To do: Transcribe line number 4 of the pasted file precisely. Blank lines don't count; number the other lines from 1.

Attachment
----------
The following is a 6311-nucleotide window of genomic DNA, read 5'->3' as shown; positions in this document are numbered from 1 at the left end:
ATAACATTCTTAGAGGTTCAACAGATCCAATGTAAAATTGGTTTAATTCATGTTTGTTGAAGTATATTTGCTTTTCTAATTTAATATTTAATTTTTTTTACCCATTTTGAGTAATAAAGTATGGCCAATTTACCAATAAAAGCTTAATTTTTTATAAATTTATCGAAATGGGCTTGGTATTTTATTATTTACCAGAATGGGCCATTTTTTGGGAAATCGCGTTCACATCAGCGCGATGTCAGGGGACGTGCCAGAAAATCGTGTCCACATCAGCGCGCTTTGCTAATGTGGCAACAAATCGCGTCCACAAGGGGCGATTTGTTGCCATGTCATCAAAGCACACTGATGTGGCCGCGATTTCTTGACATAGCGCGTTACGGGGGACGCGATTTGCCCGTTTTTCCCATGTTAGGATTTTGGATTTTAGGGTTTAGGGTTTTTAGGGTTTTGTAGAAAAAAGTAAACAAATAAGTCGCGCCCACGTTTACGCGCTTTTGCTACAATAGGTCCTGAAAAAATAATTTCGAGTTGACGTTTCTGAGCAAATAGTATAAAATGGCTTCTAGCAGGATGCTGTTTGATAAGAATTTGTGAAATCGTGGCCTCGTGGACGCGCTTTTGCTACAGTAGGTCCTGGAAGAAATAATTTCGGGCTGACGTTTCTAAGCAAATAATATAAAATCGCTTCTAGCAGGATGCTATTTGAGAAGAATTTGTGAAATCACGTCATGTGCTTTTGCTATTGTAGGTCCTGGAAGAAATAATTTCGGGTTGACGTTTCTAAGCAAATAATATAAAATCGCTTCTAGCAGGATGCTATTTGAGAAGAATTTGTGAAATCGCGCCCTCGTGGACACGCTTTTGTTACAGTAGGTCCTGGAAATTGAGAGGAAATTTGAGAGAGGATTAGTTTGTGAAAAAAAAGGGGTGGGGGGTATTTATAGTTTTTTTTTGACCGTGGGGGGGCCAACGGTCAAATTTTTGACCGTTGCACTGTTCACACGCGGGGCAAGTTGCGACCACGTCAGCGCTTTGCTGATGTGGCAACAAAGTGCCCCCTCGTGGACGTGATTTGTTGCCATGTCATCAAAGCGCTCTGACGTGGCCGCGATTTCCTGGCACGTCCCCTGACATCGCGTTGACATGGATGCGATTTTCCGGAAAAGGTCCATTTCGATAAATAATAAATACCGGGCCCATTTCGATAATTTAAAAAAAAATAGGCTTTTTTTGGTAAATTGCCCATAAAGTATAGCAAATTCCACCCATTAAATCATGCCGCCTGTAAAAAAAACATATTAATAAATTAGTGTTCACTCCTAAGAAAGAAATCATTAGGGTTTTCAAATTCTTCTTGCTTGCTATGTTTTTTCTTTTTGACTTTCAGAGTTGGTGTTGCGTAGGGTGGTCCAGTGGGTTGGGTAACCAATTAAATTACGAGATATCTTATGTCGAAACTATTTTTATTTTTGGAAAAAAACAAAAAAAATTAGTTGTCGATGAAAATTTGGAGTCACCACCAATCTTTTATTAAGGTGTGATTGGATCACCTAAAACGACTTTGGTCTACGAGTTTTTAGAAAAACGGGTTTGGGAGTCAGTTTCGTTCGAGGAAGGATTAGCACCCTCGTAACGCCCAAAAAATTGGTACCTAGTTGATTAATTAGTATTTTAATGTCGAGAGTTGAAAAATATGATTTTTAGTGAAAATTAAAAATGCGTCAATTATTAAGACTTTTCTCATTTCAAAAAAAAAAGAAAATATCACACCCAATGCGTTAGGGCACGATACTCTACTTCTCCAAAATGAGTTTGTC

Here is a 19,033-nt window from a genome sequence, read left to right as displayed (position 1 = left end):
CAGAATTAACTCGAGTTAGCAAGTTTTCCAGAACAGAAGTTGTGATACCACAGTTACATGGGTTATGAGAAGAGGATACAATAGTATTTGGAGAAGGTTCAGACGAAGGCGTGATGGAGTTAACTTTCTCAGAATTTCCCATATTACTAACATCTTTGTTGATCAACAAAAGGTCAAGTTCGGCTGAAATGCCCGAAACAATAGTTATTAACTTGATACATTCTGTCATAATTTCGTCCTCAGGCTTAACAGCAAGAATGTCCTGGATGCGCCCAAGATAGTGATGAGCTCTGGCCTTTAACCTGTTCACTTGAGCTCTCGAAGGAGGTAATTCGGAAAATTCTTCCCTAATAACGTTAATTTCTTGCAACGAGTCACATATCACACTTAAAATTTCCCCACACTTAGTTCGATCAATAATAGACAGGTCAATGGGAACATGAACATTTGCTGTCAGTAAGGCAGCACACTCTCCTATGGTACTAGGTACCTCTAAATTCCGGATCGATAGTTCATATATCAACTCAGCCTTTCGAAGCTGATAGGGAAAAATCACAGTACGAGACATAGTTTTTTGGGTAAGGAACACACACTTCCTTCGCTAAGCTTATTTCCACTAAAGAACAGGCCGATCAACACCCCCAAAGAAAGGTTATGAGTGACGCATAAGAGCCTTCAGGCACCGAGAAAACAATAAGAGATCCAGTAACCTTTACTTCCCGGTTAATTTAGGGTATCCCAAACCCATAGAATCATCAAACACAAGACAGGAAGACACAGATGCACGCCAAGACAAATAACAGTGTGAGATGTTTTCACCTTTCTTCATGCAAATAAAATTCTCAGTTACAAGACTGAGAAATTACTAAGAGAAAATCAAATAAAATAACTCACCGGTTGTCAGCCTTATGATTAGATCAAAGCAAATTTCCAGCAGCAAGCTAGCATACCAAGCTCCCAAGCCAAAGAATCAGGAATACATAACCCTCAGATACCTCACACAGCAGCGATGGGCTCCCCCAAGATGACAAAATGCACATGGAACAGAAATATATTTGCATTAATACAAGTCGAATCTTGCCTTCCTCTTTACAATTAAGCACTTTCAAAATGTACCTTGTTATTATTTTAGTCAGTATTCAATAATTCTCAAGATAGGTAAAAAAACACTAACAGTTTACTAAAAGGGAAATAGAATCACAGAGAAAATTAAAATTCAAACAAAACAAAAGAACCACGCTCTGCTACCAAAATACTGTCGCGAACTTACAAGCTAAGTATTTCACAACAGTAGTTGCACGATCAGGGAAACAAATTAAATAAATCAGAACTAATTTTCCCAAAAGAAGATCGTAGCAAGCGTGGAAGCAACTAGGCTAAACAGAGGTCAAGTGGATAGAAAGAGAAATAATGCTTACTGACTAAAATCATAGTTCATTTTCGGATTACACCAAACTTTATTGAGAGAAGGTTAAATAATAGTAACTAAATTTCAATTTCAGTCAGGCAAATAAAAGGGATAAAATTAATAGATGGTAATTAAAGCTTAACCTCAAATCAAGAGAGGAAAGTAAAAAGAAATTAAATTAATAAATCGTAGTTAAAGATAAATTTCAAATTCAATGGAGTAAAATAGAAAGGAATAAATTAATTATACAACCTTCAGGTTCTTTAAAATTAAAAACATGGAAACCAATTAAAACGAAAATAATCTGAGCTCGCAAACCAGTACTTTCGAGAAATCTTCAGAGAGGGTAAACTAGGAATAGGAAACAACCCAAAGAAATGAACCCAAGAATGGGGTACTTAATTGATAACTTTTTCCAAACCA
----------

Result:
CAGAATTAACTCGAGTTAGCAAGTTTTCCAGAACAGAAGTTGTGATACCACAGTTACATGGGTTATGAGAAGAGGATACAATAGTATTTGGAGAAGGTTCAGACGAAGGCGTGATGGAGTTAACTTTCTCAGAATTTCCCATATTACTAACATCTTTGTTGATCAACAAAAGGTCAAGTTCGGCTGAAATGCCCGAAACAATAGTTATTAACTTGATACATTCTGTCATAATTTCGTCCTCAGGCTTAACAGCAAGAATGTCCTGGATGCGCCCAAGATAGTGATGAGCTCTGGCCTTTAACCTGTTCACTTGAGCTCTCGAAGGAGGTAATTCGGAAAATTCTTCCCTAATAACGTTAATTTCTTGCAACGAGTCACATATCACACTTAAAATTTCCCCACACTTAGTTCGATCAATAATAGACAGGTCAATGGGAACATGAACATTTGCTGTCAGTAAGGCAGCACACTCTCCTATGGTACTAGGTACCTCTAAATTCCGGATCGATAGTTCATATATCAACTCAGCCTTTCGAAGCTGATAGGGAAAAATCACAGTACGAGACATAGTTTTTTGGGTAAGGAACACACACTTCCTTCGCTAAGCTTATTTCCACTAAAGAACAGGCCGATCAACACCCCCAAAGAAAGGTTATGAGTGACGCATAAGAGCCTTCAGGCACCGAGAAAACAATAAGAGATCCAGTAACCTTTACTTCCCGGTTAATTTAGGGTATCCCAAACCCATAGAATCATCAAACACAAGACAGGAAGACACAGATGCACGCCAAGACAAATAACAGTGTGAGATGTTTTCACCTTTCTTCATGCAAATAAAATTCTCAGTTACAAGACTGAGAAATTACTAAGAGAAAATCAAATAAAATAACTCACCGGTTGTCAGCCTTATGATTAGATCAAAGCAAATTTCCAGCAGCAAGCTAGCATACCAAGCTCCCAAGCCAAAGAATCAGGAATACATAACCCTCAGATACCTCACACAGCAGCGATGGGCTCCCCCAAGATGACAAAATGCACATGGAACAGAAATATATTTGCATTAATACAAGTCGAATCTTGCCTTCCTCTTTACAATTAAGCACTTTCAAAATGTACCTTGTTATTATTTTAGTCAGTATTCAATAATTCTCAAGATAGGTAAAAAAACACTAACAGTTTACTAAAAGGGAAATAGAATCACAGAGAAAATTAAAATTCAAACAAAACAAAAGAACCACGCTCTGCTACCAAAATACTGTCGCGAACTTACAAGCTAAGTATTTCACAACAGTAGTTGCACGATCAGGGAAACAAATTAAATAAATCAGAACTAATTTTCCCAAAAGAAGATCGTAGCAAGCGTGGAAGCAACTAGGCTAAACAGAGGTCAAGTGGATAGAAAGAGAAATAATGCTTACTGACTAAAATCATAGTTCATTTTCGGATTACACCAAACTTTATTGAGAGAAGGTTAAATAATAGTAACTAAATTTCAATTTCAGTCAGGCAAATAAAAGGGATAAAATTAATAGATGGTAATTAAAGCTTAACCTCAAATCAAGAGAGGAAAGTAAAAAGAAATTAAATTAATAAATCGTAGTTAAAGATAAATTTCAAATTCAATGGAGTAAAATAGAAAGGAATAAATTAATTATACAACCTTCAGGTTCTTTAAAATTAAAAACATGGAAACCAATTAAAACGAAAATAATCTGAGCTCGCAAACCAGTACTTTCGAGAAATCTTCAGAGAGGGTAAACTAGGAATAGGAAACAACCCAAAGAAATGAACCCAAGAATGGGGTACTTAATTGATAACTTTTTCCAAACCA